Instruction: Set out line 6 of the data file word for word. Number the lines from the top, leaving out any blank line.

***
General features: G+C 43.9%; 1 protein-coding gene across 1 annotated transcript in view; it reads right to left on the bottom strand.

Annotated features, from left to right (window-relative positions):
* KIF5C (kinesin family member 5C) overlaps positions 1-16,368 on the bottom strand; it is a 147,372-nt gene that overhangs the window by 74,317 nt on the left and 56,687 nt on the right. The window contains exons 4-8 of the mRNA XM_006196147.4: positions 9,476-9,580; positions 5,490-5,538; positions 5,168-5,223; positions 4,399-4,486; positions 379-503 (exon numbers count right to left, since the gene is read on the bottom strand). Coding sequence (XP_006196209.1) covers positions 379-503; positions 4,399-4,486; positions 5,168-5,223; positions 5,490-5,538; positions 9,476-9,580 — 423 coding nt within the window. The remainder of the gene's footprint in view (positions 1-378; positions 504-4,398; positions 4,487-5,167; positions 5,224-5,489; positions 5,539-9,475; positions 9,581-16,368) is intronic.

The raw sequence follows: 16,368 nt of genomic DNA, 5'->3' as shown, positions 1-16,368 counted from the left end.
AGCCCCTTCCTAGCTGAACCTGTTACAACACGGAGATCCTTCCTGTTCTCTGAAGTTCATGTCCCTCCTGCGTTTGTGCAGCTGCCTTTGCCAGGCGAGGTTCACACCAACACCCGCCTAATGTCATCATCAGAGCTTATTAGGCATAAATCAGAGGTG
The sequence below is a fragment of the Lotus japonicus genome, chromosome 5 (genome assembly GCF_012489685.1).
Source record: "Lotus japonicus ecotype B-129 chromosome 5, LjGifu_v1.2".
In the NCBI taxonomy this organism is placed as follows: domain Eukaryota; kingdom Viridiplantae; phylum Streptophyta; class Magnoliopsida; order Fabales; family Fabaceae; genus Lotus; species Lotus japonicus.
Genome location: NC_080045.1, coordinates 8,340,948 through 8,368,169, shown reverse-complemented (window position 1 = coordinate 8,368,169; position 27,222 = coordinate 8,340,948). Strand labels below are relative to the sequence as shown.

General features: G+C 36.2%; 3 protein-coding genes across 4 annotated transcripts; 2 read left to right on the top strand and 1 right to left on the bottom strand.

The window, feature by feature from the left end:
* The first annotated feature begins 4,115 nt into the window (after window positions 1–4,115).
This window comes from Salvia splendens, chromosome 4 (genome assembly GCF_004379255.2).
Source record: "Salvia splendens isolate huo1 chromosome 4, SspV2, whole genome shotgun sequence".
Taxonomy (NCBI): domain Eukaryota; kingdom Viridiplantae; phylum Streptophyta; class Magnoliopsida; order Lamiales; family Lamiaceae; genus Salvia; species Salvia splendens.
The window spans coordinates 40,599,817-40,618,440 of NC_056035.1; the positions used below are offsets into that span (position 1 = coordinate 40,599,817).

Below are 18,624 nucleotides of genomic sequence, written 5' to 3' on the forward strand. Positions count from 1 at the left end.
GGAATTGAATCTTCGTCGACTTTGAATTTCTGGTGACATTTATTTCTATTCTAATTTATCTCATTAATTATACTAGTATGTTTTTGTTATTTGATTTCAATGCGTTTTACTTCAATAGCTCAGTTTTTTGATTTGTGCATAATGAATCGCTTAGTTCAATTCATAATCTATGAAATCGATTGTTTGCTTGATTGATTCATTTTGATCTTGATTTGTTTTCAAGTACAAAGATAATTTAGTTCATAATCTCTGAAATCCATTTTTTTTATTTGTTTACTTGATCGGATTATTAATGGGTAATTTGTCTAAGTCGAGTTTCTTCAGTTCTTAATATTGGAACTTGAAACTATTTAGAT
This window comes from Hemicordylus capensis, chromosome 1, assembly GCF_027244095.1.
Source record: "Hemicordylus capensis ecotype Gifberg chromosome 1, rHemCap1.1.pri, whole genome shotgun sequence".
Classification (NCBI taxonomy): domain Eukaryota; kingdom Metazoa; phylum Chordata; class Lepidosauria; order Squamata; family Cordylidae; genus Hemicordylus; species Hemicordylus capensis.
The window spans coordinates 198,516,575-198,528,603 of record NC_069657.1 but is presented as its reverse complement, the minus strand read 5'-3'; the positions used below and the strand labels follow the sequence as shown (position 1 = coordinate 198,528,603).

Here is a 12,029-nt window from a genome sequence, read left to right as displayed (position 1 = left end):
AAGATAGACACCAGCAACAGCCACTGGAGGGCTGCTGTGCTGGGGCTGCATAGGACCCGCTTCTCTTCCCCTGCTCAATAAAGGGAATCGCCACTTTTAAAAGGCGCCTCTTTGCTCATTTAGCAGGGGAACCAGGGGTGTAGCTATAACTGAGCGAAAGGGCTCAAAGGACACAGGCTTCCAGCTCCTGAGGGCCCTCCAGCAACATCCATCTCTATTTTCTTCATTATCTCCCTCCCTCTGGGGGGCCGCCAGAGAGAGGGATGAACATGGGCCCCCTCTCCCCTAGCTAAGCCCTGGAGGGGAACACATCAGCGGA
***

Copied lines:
The sequence below is a fragment of the Lotus japonicus genome, chromosome 5 (genome assembly GCF_012489685.1).